Germline Analysis Increases Identification Of Clinically Actionable Cancer Susceptibility Mutations

A universal approach to genetic analysis may detect a greater number of clinically significant heritable mutations than screening based on current clinical guidelines

medwireNews: US research suggests that almost one in five patients with advanced cancer carry a clinically actionable cancer susceptibility mutation, but that one in 10 of these aberrations would go undetected under current clinical guidelines.

“Knowledge of these additional mutations can help guide therapeutic and preventive interventions, but whether all of these interventions would improve outcomes for patients with cancer or their family members requires further study”, say Kenneth Offit, from the Memorial Sloan Kettering Cancer Center in New York, and co-workers.

Tumour and germline sequencing using a 410-gene panel, including 76 hereditary cancer genes, was conducted on 1040 patients with advanced solid tumours who attended the Memorial Sloan Kettering Cancer Center between 2014 and 2016.

Overall, 19.7% of patients had pathogenic gene variants associated with an increased risk of cancer detected by germline analysis. And 182 of these 205 patients had clinically actionable mutations with high (n=97), moderate (n=52) or low (n=33) penetrance, most commonly BRCA1, BRCA2, PALB2, MSH2, ATM, CHEK2 and APC.

The rate of mutations varied from 56.3% of 16 patients with bladder cancer to 25.0% of 176 patients with pancreatic cancer to 19.6% of 362 prostate cancer patients, 16.4% of 140 renal cancer patients and 9.2% of 65 colon cancer patients.

But 101 (9.7%) of the study population had mutations that would not have been detected under current clinical guidelines, including 65 of those with moderate-to-high penetrance mutations, the researchers report in JAMA.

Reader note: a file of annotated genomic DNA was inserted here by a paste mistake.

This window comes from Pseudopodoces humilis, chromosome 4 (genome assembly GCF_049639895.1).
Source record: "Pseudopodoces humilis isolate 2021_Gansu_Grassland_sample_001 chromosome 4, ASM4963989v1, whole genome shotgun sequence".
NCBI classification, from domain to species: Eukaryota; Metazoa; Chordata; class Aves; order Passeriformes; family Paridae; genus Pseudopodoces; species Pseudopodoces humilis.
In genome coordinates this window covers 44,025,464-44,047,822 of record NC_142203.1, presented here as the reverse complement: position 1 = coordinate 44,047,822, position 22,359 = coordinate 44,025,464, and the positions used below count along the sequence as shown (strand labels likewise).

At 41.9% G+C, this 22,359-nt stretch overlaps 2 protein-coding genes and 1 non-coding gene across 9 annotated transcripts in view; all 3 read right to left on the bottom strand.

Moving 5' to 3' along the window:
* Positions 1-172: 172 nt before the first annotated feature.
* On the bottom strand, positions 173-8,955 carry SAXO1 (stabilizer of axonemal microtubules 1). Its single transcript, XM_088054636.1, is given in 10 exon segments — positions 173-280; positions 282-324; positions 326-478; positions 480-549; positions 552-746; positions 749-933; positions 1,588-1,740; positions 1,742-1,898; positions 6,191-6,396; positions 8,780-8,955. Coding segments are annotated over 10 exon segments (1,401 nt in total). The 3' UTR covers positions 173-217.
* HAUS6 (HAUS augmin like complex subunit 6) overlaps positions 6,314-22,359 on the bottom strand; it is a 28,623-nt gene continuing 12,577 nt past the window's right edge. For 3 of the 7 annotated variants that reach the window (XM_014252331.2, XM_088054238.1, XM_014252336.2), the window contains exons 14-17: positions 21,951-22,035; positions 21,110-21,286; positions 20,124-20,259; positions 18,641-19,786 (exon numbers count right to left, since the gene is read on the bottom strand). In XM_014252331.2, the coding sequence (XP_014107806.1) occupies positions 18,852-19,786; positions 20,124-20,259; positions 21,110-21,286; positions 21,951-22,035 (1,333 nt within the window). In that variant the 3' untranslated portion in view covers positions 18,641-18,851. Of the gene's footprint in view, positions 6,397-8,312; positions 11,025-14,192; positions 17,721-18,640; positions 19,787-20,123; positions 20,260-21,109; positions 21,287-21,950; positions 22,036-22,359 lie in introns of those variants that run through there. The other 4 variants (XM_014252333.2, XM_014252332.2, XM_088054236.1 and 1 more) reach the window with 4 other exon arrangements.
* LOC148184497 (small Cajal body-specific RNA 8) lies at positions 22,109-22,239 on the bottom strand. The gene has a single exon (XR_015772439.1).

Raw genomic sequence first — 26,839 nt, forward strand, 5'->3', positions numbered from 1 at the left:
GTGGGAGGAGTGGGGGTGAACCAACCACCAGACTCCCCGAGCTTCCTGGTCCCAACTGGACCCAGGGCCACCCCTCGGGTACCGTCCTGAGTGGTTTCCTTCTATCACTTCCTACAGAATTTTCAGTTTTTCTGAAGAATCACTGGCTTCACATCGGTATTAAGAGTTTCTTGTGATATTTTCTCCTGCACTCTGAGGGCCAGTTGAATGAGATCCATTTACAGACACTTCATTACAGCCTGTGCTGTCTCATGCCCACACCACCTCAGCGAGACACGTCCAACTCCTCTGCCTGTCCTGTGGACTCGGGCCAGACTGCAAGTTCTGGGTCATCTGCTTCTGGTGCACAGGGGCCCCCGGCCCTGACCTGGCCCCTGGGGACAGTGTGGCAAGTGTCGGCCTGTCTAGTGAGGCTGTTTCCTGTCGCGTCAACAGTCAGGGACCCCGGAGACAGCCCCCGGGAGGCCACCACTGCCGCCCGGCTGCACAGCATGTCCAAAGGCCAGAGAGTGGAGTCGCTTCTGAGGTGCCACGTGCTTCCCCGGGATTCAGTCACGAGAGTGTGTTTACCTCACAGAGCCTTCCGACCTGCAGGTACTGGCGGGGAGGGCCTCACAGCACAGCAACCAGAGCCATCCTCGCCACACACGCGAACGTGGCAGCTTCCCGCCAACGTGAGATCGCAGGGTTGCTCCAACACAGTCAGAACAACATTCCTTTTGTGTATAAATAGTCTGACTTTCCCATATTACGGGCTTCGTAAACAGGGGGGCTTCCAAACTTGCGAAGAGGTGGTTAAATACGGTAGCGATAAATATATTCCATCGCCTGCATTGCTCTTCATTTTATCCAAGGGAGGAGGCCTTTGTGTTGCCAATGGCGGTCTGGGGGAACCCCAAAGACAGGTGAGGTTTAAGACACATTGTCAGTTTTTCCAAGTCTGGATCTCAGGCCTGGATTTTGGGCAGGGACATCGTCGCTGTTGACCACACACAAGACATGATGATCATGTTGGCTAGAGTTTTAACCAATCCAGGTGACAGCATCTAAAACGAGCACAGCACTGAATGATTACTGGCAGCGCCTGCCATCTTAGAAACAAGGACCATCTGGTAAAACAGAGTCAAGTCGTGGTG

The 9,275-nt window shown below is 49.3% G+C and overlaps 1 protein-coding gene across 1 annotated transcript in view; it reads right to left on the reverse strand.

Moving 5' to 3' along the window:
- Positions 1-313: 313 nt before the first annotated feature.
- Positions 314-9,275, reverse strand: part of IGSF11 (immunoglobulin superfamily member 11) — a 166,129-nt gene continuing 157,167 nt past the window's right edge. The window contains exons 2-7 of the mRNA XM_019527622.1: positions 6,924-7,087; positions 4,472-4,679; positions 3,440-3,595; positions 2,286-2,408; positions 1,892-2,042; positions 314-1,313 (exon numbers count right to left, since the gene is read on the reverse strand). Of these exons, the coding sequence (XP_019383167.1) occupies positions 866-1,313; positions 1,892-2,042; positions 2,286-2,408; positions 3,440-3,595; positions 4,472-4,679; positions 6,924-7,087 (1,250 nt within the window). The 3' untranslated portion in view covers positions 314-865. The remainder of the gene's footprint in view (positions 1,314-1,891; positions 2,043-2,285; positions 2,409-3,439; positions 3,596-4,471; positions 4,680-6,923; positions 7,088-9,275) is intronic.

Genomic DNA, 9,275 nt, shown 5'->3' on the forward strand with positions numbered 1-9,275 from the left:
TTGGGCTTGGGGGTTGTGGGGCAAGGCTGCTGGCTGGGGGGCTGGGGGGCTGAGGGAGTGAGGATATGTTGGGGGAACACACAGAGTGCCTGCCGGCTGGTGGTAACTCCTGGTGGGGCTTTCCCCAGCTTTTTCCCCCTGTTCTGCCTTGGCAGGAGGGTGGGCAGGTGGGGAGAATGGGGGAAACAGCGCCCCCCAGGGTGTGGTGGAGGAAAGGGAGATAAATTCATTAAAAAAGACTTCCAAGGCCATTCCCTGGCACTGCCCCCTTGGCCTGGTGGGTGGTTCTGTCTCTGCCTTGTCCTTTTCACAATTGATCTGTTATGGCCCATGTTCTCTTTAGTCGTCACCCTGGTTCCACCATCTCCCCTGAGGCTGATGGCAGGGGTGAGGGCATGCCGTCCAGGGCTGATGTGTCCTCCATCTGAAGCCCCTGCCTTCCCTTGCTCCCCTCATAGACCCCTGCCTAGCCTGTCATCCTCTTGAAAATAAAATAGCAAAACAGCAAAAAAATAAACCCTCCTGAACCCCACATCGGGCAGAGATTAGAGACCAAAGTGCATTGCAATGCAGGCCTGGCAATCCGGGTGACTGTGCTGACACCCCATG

On the basis of the germline mutation results, 38 (3.7%) patients discussed or initiated a change in treatment to targeted therapy, a PARP inhibitor or platinum-based chemotherapy. And the families of 13 (1.3%) patients underwent genetic testing for cancer susceptibility genes, including relatives of six patients who would not have been recommended for testing under current guidelines.

Writing in a linked editorial, Eliezer Van Allen, from the Dana-Farber Cancer Institute in Boston, Massachusetts, USA, explains that the study authors now propose patients should be screened using a universal panel consisting of phenotype-recommended genes, DNA repair genes and selected founder mutations in APC and MUTYH.

While this strategy could capture more than 90% of germline events, he acknowledges that the current study’s population was significantly enriched for ancestral background and cancer type and may not be generalisable to widespread use.

“[T]he clinical utility of gene-panel germline analysis in expanded and heterogeneous clinical settings should be tested in prospective clinical studies to determine the relative effects of these tests compared with standard-of-care guideline-driven clinical genetics on patient outcomes”, the editorialist recommends.

“Overall, this approach is likely to have major implications for integration of the germline genome in prospective molecular testing and to provide a pathway for comprehensive precision cancer medicine.”

References

Mandelker D, Zhang L, Kemel Y, et al. Mutation detection in patients with advanced cancer by universal sequencing of cancer-related genes in tumor and normal DNA vs guideline-based germline testing. JAMA; 318: 825–835, Advance online publication 5 September 2017. doi:10.1001/jama.2017.11137

Van Allen EM. The potential and challenges of expanded germline testing in clinical oncology. JAMA; 318: 801–803, Advance online publication 5 September 2017. doi:10.1001/jama.2017.11022

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